Running the Race

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Two weekends ago, more than 20,000 runners, joggers, walkers, and wheelchair participants left the starting line of the OneAmerica Indy Mini-Marathon. 
The race is one of the world’s premiere 13.1-mile annual events.  It begins and ends in downtown Indianapolis, and famously includes a single two-and-a-half-mile lap around the Indianapolis Motor Speedway, home of the “500.” 
For some participants, the Mini-Indy is the greatest spectacle in costuming.  People dress up as animals, vegetables, and superheroes.  This year one runner was a lobster.  Another was decked out head to toe as Batman.  It’s all fun and games at the starting line.
Then the race begins. 
I joined the spectators who lined the route, eager to cheer on my son Mark and 10-year-old grandson Nico (both of whom have completed full marathons).  I stood at about the 11-mile mark – the point at which you can definitely tell the contenders from the pretenders.  The lobster ran by, looking cooked.  Batman was a few paces behind, urgently in need of the Bat Shower.  When Nico and Mark came into view, they were smiling and waving. 
As if to underline the challenges of pushing one’s body to the limits, 15 runners participating in last weekend’s Brooklyn half-marathon in New York City had to be hospitalized because of high temperatures and humidity.  Tragically, one 30-year-old participant made it to the finish line, only to die of heat exhaustion. 
Historians suggest that footraces are the oldest form of athletic competition.  Anybody can run, since no special equipment is required.  But long-distance running is rigorous, which is one reason why the author of the New Testament book of Hebrews, whose identity has never been established, boldly describes following Jesus as a race that lasts a lifetime:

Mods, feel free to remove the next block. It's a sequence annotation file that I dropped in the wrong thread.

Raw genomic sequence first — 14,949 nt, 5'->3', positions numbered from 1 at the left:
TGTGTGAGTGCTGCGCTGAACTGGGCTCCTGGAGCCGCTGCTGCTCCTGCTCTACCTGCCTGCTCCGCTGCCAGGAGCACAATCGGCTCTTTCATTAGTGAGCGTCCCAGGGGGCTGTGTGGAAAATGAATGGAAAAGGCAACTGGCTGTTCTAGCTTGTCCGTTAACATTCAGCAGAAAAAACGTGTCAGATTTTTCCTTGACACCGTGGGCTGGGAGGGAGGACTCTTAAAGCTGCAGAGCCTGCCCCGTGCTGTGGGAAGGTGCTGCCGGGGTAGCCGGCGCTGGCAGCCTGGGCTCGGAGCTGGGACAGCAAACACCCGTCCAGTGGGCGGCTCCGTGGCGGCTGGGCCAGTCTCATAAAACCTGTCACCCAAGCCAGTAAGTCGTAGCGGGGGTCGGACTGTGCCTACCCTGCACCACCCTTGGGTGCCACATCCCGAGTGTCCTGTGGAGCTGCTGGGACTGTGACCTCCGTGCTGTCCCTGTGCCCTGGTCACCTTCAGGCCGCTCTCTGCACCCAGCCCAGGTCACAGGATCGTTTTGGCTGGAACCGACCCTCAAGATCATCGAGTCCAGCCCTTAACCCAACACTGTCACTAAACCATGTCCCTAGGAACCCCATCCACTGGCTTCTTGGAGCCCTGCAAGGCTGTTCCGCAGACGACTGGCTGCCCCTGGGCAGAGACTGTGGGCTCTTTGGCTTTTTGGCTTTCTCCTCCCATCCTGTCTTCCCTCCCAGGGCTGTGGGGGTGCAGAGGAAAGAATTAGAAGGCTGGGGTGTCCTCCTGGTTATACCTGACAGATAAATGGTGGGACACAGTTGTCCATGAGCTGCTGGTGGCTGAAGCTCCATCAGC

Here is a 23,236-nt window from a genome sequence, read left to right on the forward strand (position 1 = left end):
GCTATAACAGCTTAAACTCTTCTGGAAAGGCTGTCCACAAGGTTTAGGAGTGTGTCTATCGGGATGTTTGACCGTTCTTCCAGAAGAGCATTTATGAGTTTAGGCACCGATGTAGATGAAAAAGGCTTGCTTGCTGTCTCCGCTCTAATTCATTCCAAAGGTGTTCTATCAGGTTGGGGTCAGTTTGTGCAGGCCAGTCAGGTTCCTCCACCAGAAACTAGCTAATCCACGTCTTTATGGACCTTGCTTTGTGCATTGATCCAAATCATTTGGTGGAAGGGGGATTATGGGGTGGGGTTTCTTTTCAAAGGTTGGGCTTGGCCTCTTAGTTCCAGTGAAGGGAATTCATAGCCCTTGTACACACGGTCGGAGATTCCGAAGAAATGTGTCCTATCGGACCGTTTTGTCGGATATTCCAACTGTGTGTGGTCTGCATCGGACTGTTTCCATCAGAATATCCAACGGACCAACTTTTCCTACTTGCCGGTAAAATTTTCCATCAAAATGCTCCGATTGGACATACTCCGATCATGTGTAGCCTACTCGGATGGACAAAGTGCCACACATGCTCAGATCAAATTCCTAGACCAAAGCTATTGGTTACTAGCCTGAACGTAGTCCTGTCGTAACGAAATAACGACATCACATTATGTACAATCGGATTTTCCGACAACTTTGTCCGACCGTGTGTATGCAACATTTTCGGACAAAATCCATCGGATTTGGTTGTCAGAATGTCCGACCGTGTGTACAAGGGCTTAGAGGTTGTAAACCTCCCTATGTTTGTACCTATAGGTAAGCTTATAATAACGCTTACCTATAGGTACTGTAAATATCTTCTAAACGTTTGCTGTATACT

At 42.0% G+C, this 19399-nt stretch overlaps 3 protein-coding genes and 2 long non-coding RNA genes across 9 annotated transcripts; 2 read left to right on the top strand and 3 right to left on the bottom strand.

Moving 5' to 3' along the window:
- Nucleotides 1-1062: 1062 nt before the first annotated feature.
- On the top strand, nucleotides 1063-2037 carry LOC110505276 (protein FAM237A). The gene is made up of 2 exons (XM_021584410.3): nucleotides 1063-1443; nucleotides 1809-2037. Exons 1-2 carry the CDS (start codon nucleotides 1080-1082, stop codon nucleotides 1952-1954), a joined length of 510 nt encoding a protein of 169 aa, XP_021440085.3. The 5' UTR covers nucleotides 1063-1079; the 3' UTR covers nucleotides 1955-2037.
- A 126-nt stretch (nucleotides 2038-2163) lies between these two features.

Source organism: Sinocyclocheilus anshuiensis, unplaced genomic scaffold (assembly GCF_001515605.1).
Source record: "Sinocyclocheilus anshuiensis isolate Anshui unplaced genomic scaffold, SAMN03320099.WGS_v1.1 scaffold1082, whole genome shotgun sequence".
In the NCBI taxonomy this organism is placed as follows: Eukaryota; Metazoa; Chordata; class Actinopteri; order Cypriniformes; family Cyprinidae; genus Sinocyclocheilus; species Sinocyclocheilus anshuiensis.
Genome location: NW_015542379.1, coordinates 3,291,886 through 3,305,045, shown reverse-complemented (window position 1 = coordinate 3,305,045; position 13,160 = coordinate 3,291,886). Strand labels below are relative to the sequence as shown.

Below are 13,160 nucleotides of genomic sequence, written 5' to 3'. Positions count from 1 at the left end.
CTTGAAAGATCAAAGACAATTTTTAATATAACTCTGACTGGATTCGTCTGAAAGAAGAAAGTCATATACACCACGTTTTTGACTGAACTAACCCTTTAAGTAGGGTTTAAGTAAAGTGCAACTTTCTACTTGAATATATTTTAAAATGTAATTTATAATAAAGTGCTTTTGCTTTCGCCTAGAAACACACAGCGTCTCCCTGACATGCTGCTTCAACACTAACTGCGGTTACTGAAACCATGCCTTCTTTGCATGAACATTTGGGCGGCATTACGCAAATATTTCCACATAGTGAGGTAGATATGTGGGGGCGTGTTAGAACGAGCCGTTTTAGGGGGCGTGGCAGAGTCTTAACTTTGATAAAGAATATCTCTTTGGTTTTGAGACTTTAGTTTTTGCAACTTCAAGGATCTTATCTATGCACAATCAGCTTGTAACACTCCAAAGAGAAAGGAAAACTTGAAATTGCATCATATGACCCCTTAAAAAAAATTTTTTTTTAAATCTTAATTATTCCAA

“Let us run with perseverance the race marked out for us, keeping our eyes on Jesus, the Pioneer and Perfecter of faith,” we read in Hebrews 12:1-2.
Note that our race has been “marked out for us.”  Those who follow Christ don’t run aimlessly.   
When the editors of Life magazine compiled a book on the contemporary search for the meaning of human existence, they packed its pages with a variety of first-person testimonies.  Here’s what Jose Martinez, a taxi driver from New York, said about the meaning of his life:
We’re here to die, just live and die.  I live driving a cab.  I do some fishing, take my girl out, pay taxes, do a little reading, then get ready to drop dead.  Life is a big fake!  You’re rich or you’re poor.  You’re here, you’re gone.  You’re like the wind.  After you’re gone, other people will come.  It’s too late to make it better… We’re going to destroy ourselves, nothing we can do about it… Life is nothing.
If you end up taking a ride in Jose’s cab, I suspect you may find yourself a little more depressed by the time you arrive at your destination.  But here’s the irony:  If he’s a good cabbie, you will indeed arrive at your destination.  That’s because he will follow the pathways that are “marked out” for a successful journey between two points – something which he thinks is impossible when it comes to human life.
And how do we discern what route is marked out for us?  We “keep our eyes on Jesus.” 
That means continually immersing ourselves in the stories of Jesus, the words of Jesus, and the example of Jesus as found in the Bible’s four Gospels.
It hasn’t been easy to for me to keep my eyes on Jesus.  That’s because I’ve spent virtually my whole life keeping my eyes on me.  I’ve been preoccupied with my own needs, my own hurts, and my own appetites.  Learning how to pay attention to Jesus doesn’t happen in a few days or a few weeks.  Being a disciple isn’t a quick sprint.  It’s a marathon – in truth, a race that will continue as long as I’m alive in this world.
Therefore the author of Hebrews writes, “Let us run with perseverance…”
If you’re reading these words, you’re off and running.  You’re in the race.
Maybe you’ve stumbled along the way.  Maybe you left the path that was marked out for you.  Maybe you want to quit.
But it doesn’t matter how we start.  What matters is how we finish.
Finish well – with your eyes fixed on the One who is setting the pace just a few steps ahead.